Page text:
Class T

 

All Class H units are tested for short-circuit requirements and are available with DC ratings. The short-circuit power factors are relatively high: 0.45 to 0.50 for fuses rated 110A to 600A, and 0.85 to 0.90 for fuses rated 100A and less. The actual short-circuit power factors encountered in typical installations are on the order of the above test values, when the available short-circuit current is 10kA rms symmetrical or less.

With respect to the time delay feature of fuses, the renewable types cannot perform the time delay but the non-renewable can.

Class H fuses, both non-renewable and renewable, are often misapplied in the electrical industry for a couple reasons. First, their minimal 10kA interrupting rating is easy to exceed in an industrial plant or commercial building. Second, workers unfamiliar with the differences between devices might be tempted to install more than one link in a renewable fuse.

Class J fuses.
These non-renewable fuses are current-limiting and conform to 248-8. Current ratings of UL Class J fuses range from 0A to 600A, and the voltage rating is 600VAC. Class J fuses are available with DC ratings. The interrupting rating is 200kA rms symmetrical. Fuses with 300kA interrupting ratings are available. Time-delay labeling is available if the fuse meets the UL optional time-delay test requirements of a minimum 10-sec opening time at 500% of fuse current rating.

Class K fuses.
These non-renewable fuses are available in 250VAC and 600VAC ratings, with current ratings from 0A to 600A. Class K fuses are available with DC ratings.

The interrupting ratings may be 50kA, 100kA, or 200kA rms symmetrical. Class K-1 fuses provide the best degree of current limitation. On the other hand, Class K-5 fuses provide a lesser degree of current limitation.

The standards requirements for Class K fuses prescribe maximum peak let-through current and maximum I2t let-through energy for each class and all are current-limiting fuses. Interestingly, these fuses cannot be labeled as current limiting because they are interchangeable with Class H fuses, which are noncurrent limiting.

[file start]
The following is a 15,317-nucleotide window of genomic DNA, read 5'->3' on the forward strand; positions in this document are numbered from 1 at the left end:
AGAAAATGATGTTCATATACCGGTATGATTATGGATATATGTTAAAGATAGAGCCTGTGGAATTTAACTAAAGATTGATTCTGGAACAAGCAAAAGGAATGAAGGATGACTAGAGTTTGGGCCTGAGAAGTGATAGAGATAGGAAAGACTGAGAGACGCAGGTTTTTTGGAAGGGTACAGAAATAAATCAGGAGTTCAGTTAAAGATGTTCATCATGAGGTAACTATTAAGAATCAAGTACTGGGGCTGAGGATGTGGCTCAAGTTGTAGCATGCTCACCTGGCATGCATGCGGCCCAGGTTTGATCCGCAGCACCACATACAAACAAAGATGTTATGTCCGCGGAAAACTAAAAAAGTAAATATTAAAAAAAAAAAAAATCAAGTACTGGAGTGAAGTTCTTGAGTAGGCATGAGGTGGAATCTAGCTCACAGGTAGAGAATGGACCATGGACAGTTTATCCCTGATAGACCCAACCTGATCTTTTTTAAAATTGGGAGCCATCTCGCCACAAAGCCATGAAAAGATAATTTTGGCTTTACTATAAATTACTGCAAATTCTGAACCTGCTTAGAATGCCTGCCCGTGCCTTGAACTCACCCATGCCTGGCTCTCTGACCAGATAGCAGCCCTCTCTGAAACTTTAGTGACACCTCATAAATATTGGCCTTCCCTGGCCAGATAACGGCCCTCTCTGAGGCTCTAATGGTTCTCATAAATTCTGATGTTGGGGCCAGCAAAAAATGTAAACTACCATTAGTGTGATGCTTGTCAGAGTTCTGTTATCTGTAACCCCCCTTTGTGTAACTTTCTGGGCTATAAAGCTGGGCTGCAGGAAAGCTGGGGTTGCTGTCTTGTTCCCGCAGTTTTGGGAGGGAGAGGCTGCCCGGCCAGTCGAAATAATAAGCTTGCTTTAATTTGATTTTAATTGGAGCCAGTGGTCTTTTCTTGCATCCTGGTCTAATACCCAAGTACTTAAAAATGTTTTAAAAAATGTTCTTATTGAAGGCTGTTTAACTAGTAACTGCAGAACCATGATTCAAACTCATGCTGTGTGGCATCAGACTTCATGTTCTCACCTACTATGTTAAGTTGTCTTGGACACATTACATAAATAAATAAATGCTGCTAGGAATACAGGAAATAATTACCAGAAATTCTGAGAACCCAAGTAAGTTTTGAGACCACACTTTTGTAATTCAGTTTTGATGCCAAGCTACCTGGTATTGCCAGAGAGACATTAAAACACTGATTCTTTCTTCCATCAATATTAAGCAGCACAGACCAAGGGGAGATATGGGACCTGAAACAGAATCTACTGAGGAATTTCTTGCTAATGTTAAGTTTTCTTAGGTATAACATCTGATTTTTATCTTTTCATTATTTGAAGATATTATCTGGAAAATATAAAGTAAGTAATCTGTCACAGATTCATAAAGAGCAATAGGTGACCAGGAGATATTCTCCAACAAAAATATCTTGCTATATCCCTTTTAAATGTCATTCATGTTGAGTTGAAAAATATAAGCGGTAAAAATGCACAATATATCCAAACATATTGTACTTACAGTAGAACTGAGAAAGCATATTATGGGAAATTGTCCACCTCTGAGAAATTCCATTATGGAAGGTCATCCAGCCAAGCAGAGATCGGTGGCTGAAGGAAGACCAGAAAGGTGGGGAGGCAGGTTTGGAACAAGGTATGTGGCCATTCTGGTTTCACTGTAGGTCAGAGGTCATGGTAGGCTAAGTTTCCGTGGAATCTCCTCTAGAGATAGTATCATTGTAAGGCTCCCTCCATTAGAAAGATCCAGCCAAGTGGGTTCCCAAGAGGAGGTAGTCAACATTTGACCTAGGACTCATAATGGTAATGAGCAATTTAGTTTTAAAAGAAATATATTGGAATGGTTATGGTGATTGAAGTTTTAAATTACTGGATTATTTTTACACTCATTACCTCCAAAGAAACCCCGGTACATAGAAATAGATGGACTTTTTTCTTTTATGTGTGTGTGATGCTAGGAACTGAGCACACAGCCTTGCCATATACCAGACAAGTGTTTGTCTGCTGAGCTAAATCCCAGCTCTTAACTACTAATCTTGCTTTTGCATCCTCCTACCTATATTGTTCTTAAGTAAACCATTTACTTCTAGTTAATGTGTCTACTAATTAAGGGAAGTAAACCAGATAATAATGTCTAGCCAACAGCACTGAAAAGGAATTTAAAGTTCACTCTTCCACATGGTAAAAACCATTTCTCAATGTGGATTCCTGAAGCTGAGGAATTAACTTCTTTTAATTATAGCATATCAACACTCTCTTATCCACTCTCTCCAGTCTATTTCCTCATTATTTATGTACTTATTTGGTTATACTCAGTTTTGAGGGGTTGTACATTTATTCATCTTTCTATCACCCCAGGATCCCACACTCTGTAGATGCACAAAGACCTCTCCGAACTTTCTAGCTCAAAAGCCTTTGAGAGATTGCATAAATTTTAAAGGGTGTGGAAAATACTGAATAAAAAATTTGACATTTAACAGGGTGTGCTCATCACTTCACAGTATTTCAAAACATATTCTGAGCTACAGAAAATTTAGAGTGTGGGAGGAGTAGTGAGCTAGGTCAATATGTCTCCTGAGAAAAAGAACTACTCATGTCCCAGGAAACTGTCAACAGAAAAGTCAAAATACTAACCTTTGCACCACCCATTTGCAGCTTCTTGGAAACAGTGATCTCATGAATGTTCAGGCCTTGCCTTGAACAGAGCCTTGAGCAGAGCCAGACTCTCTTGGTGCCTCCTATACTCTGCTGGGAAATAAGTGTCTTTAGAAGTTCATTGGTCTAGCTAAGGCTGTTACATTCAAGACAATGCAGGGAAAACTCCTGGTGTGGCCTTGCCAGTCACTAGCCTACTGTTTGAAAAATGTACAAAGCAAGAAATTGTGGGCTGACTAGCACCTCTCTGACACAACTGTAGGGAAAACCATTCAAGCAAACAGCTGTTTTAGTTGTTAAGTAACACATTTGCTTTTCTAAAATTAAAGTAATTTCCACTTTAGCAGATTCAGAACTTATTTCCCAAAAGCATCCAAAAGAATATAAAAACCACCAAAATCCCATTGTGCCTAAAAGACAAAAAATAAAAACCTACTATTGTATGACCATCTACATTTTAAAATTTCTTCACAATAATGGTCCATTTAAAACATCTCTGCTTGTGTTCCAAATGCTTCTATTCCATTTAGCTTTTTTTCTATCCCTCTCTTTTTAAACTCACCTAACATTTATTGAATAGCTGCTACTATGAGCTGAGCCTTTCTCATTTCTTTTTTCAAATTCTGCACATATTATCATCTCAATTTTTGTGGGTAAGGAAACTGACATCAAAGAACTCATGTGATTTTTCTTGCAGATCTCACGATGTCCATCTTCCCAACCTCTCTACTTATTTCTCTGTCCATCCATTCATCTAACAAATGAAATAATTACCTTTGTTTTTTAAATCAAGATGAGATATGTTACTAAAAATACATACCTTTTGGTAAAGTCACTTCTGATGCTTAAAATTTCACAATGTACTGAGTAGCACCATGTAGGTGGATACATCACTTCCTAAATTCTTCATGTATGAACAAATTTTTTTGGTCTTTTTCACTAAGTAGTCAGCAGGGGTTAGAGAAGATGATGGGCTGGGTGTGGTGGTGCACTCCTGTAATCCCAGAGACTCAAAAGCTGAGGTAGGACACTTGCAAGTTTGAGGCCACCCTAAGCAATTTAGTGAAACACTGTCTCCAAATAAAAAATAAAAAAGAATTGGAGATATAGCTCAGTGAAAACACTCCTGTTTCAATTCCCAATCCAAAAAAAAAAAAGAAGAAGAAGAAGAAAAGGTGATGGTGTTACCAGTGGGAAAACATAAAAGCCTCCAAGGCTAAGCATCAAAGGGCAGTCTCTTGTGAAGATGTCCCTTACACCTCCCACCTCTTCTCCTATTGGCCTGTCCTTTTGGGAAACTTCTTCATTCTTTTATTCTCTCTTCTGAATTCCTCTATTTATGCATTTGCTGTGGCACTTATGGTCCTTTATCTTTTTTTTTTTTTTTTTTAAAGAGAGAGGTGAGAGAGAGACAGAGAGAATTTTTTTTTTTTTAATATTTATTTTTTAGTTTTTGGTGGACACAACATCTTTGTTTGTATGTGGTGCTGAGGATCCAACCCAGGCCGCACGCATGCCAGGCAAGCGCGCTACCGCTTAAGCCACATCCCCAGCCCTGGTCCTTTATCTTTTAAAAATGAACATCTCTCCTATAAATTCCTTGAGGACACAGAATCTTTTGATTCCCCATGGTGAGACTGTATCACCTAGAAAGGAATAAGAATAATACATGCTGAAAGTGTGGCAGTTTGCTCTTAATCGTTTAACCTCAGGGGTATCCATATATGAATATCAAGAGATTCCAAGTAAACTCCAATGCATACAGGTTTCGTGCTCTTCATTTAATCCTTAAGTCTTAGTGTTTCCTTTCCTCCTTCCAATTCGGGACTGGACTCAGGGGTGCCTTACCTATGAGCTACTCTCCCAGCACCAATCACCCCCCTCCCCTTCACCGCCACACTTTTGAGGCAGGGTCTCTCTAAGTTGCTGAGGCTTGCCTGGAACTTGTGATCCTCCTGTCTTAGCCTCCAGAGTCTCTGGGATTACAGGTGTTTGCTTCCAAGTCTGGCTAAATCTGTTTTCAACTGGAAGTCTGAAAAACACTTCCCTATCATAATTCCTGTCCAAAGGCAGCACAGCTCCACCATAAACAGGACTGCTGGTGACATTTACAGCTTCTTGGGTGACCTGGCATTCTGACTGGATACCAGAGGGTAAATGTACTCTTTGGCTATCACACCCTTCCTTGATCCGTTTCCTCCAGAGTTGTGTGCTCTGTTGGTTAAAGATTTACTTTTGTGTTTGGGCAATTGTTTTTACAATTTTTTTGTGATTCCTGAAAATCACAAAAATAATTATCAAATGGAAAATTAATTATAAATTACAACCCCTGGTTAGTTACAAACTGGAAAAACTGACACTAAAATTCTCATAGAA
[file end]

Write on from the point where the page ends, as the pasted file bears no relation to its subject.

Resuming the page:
LPS-RK Series Substitute for Class H

 

Class L fuses
These non-renewable fuses are current-limiting and conform to 248-10. They're designed for the protection of feeders and service entrance equipment.

Current ratings for UL Class L fuses range from 601A to 6000A, and the voltage rating is 600VAC. Class L fuses are available with DC ratings. Available case sizes are 800A, 1,200A, 1,600A, 2,000A, 2,500A, 3,000A, 4,000A, 5,000A, and 6,000A. The interrupting rating is 200kA rms symmetrical. (300kA fuses are available.)

As with the other classes of fuses conforming to 248 (G, J, R, and T), Class L fuses must be labeled "Current Limiting." They may be labeled "Time Delay," although the standard doesn't have a requirement for their time-delay characteristics.

Class R fuses
These non-renewable fuses are made in 250VAC and 600VAC ratings, with current ratings from 0A to 600A. Class R fuses are available with DC ratings. They have an interrupting rating of 200kA rms symmetrical and are separated into two separate classes, RK1 and RK5. RK1 fuses are available with interrupting ratings of 300kA.

Both RK1 and RK5 fuses are current-limiting and meet standard-prescribed maximum peak instantaneous let-through current and maximum I2t let-through energy requirements.

Class R fuses must be labeled "Current Limiting" and may be labeled "Time Delay," which means that they meet the optional time-delay test by not opening in less than 10 seconds at 500% of fuse ampere rating.